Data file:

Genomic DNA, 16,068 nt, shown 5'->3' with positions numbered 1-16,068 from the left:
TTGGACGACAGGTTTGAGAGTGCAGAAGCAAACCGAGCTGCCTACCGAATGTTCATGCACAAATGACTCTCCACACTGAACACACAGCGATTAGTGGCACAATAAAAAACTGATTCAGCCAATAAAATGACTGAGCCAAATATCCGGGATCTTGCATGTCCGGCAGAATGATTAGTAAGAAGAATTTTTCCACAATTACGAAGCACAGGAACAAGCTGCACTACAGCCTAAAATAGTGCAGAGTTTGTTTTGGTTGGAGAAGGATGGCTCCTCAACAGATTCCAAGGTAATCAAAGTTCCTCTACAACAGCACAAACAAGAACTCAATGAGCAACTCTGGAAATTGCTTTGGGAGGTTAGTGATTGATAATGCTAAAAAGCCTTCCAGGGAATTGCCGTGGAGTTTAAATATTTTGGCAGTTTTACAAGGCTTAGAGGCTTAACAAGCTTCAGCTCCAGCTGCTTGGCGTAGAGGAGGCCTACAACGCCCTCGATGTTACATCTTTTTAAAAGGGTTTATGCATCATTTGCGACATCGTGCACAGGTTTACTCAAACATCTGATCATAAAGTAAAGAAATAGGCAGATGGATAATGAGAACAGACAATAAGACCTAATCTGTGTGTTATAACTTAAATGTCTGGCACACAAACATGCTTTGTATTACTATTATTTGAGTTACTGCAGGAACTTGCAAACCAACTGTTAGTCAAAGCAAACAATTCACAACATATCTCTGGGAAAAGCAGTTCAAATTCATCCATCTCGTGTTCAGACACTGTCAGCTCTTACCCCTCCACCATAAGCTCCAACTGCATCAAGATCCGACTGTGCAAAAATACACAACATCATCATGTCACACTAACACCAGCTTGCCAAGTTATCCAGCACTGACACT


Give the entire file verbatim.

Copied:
Genomic DNA, 16,068 nt, shown 5'->3' with positions numbered 1-16,068 from the left:
TTGGACGACAGGTTTGAGAGTGCAGAAGCAAACCGAGCTGCCTACCGAATGTTCATGCACAAATGACTCTCCACACTGAACACACAGCGATTAGTGGCACAATAAAAAACTGATTCAGCCAATAAAATGACTGAGCCAAATATCCGGGATCTTGCATGTCCGGCAGAATGATTAGTAAGAAGAATTTTTCCACAATTACGAAGCACAGGAACAAGCTGCACTACAGCCTAAAATAGTGCAGAGTTTGTTTTGGTTGGAGAAGGATGGCTCCTCAACAGATTCCAAGGTAATCAAAGTTCCTCTACAACAGCACAAACAAGAACTCAATGAGCAACTCTGGAAATTGCTTTGGGAGGTTAGTGATTGATAATGCTAAAAAGCCTTCCAGGGAATTGCCGTGGAGTTTAAATATTTTGGCAGTTTTACAAGGCTTAGAGGCTTAACAAGCTTCAGCTCCAGCTGCTTGGCGTAGAGGAGGCCTACAACGCCCTCGATGTTACATCTTTTTAAAAGGGTTTATGCATCATTTGCGACATCGTGCACAGGTTTACTCAAACATCTGATCATAAAGTAAAGAAATAGGCAGATGGATAATGAGAACAGACAATAAGACCTAATCTGTGTGTTATAACTTAAATGTCTGGCACACAAACATGCTTTGTATTACTATTATTTGAGTTACTGCAGGAACTTGCAAACCAACTGTTAGTCAAAGCAAACAATTCACAACATATCTCTGGGAAAAGCAGTTCAAATTCATCCATCTCGTGTTCAGACACTGTCAGCTCTTACCCCTCCACCATAAGCTCCAACTGCATCAAGATCCGACTGTGCAAAAATACACAACATCATCATGTCACACTAACACCAGCTTGCCAAGTTATCCAGCACTGACACT